mon 18/12/2017

Classical CDs Weekly: Britten, Poulenc, Rameau | reviews, news & interviews

Classical CDs Weekly: Britten, Poulenc, Rameau

Classical CDs Weekly: Britten, Poulenc, Rameau

Weighty English song, Parisian froth and French baroque music from Caracas

Stéphane Denève conducts PoulencDrew Farrell


Britten: Still falls the Rain, The Heart of the matter, Canticle V etc Nicholas Phan (tenor), Myra Huang (piano), Jennifer Montone (horn) Sivan Magen (harp) (Avie)

Another well-planned Britten anthology in the composer’s centenary year, made more interesting by its choice of performers – none British, apart from an unexpected, eloquent spoken cameo from Alan Cumming in The Heart of the Matter. Heard here in Peter Pears’ abbreviated version, the song sequence has at its centre Britten’s Canticle III, surrounded by additional Edith Sitwell settings and readings and framed by a haunting prologue and epilogue. Still falls the Rain is compelling, Sitwell’s unsettling response to the London Blitz matched by Britten’s uncompromising music. Seconds before the close, tenor Nicholas Phan duets with Jennifer Montone’s rich-toned horn obbligato to sublime effect. It’s a glorious moment. Cumming’s readings are effective, only suffering slightly from having been recorded in an audibly different acoustic.

Britten was no longer able to perform as a pianist in his final years, composing several of his last vocal works for the harpist Osian Ellis to play along with Pears. Including the effective, spare final canticle, The Death of Saint Narcissus. There’s A Birthday Hansel, a compact sequence of Burns settings for tenor and harp written for the Queen Mother’s 75th birthday, with an elaborate harp part slightly at odds with the baldness of Burns’ verses. More successful are Britten’s final spare, folk song settings, their accompaniments better matched to the texts. Nicholas Phan’s expressive voice is a draw, as is Myra Huang’s pianism in the main work. Nice horn and harp too.

Poulenc: Stabat Mater, Les Biches Radio-Sinfonieorchester Stuttgart des SWR/Stéphane Denève (Hänssler Classic)

The surprise comes in this CD’s ordering, Poulenc’s sublime, dark 1950 Stabat Mater coming before the frothiest, most flimsiest of ballet scores, Les Biches. Both works are essential listening, presumably hoiked together to illustrate the extremes of Poulenc’s musical split personality. The one-act ballet probably works better as an appetiser. Hearing it in its complete form with the choral movements is welcome, with the few minutes’ extra length making the work feel much more substantial. Poulenc’s effervescent score has rarely sparkled as much as it does here. Stéphane Denève’s wind players are suitably cheeky, and the trumpets are magnificent – sample the languid solos in the bittersweet Adagietto. You’re continually reminded that this was composed only a few years after Stravinsky’s Pulcinella; 35 minutes of musical froth pass in a flash.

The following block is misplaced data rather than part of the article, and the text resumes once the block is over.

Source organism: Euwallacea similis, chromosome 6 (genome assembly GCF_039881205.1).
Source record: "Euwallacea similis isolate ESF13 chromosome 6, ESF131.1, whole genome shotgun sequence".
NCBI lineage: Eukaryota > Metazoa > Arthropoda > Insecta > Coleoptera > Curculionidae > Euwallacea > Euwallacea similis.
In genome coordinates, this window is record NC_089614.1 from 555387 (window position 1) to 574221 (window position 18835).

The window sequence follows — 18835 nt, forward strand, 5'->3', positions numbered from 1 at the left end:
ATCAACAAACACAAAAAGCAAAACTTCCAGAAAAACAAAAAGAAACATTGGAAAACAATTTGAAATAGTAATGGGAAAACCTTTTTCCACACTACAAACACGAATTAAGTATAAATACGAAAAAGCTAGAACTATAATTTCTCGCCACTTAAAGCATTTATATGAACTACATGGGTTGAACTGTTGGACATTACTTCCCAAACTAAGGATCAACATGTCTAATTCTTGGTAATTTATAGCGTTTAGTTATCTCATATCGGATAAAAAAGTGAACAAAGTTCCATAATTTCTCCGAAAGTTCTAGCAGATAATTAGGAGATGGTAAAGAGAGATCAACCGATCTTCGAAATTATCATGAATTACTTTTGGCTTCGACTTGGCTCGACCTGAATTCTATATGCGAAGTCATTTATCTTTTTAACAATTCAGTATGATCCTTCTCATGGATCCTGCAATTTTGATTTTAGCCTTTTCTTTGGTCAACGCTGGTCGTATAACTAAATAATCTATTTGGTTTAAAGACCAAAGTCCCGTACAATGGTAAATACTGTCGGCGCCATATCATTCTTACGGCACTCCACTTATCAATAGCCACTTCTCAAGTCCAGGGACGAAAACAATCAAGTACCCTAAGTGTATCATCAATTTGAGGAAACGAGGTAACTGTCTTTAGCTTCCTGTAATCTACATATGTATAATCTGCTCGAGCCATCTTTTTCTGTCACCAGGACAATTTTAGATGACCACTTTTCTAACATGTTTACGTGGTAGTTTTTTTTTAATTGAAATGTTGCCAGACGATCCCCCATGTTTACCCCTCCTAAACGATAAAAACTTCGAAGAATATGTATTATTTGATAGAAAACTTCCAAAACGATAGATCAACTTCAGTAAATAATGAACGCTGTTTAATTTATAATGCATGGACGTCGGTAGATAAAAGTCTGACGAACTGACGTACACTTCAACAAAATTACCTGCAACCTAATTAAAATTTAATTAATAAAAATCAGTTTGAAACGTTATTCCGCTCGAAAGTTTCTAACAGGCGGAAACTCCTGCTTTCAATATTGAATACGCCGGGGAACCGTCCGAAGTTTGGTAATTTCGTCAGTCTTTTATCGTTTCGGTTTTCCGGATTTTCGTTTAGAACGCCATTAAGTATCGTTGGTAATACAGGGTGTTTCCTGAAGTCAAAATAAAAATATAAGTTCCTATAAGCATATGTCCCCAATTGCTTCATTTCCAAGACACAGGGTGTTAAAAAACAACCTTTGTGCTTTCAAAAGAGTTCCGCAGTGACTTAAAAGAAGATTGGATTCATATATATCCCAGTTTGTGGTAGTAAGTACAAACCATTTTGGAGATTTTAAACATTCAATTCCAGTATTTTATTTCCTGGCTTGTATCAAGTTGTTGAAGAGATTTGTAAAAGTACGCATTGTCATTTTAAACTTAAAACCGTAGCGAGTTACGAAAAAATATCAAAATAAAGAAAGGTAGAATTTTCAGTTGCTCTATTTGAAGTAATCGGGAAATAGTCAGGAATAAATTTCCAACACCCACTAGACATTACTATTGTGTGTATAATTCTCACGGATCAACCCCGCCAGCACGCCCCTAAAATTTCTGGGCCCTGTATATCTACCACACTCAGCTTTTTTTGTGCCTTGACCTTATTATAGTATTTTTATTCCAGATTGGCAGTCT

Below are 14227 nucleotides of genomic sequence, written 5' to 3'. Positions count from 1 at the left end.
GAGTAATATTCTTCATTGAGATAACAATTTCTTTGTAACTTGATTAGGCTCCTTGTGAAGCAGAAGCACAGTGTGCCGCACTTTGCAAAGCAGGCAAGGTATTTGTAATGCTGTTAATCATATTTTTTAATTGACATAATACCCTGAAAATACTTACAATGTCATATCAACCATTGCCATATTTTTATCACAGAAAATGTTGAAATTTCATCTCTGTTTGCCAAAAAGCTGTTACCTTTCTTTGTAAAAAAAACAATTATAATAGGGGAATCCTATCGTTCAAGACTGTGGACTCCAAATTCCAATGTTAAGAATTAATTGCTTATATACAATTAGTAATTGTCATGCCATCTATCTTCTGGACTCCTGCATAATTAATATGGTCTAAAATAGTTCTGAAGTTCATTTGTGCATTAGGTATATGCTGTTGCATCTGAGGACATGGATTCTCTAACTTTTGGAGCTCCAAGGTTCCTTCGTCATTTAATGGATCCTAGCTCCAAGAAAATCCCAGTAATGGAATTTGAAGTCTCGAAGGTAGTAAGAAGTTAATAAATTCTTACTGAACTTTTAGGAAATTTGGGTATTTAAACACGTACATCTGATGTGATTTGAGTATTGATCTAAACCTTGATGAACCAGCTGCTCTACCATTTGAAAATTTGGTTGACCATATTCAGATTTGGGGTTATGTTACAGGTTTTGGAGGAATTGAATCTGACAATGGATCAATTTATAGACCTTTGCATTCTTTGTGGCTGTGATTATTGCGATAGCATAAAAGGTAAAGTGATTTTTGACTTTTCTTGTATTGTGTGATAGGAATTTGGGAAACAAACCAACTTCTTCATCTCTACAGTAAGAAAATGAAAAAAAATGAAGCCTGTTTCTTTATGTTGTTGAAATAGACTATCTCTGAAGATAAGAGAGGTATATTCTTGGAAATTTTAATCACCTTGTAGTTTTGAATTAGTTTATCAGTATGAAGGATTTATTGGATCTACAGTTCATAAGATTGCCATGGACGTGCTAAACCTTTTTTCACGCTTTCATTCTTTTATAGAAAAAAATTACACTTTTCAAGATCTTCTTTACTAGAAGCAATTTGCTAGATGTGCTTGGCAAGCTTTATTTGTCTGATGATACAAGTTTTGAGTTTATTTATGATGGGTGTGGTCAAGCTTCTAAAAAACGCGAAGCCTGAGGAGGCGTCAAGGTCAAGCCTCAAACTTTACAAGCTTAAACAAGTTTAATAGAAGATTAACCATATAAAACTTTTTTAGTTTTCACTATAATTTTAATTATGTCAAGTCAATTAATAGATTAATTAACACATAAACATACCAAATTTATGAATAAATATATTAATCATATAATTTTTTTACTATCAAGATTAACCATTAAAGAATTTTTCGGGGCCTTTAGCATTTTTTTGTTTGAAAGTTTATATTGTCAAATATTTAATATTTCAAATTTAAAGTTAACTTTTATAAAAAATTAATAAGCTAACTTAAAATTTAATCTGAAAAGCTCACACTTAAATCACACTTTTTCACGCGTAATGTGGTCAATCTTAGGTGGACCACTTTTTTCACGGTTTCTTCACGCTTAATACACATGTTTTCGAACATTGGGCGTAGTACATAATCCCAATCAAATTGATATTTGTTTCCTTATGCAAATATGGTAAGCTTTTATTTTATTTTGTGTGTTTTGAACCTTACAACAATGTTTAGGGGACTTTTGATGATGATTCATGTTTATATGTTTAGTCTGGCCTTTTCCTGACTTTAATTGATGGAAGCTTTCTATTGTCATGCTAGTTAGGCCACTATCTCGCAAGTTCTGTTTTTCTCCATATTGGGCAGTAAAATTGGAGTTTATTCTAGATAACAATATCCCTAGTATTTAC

We’re in another world with the sober Stabat Mater, a work written in the years following Poulenc’s religious reawakening. You don’t often hear the opening orchestral passage shaped and coloured with such affection. The choir (combining the NDR Choir and SWR Vokalensemble Stuttgart) steal in gracefully, the sombre mood occasionally undercut by a typically sensuous chord progression. Poulenc, like Prokofiev, possessed an unquenchable melodic gift. There’s a miraculous moment when the orchestra enters in the O quam tristis after the opening unaccompanied choral section; all ethereal chords and swooning harp. Soprano Marlis Petersen is superb in the brief Vidit suum. Such a potent work; Denève’s perfomance will leave even atheists and agnostics rheumy-eyed.

Rameau in Caracas Soloists of the Simón Bolívar Symphony Orchestra of Venezuela/Bruno Procopio (Paraty)

Last week we had Swedish Elgar. This week it’s Rameau in Venezuela, conducted by harpsichordist Bruno Procopio, who encountered a slimmed-down Simón Bolívar Orchestra when playing continuo for them in a Vivaldi recording. They’re still best-known for flamboyant performances of 20th-century dance-inflected repertoire, so perhaps it’s not such a big stylistic leap backwards to 18th-century French ballet music. This isn’t the most polished, historically-informed Rameau recording out there. But it’s affectionate, colourful and exuberant, a collection of suites assembled from Rameau’s operas. Few of the numbers last more than three minutes. You’d be happy if each one lasted twice as long.

Much of the success is due to careful orchestral balancing; Procopio understands that so much depends on having well-defined foundations. String numbers are bigger than you’d expect, but there’s never any feeling of heaviness, with Rameau’s hyperactive violin lines floating over punchy bass lines. Procopio’s modern wind instruments sound sublime here – the oboe duet in the Air pour les Athlètes from Castor et Pollux is a highlight. The bassoons are magnificent. As is the tambourine. Irresistibly invigorating music, beautifully played and well-recorded.

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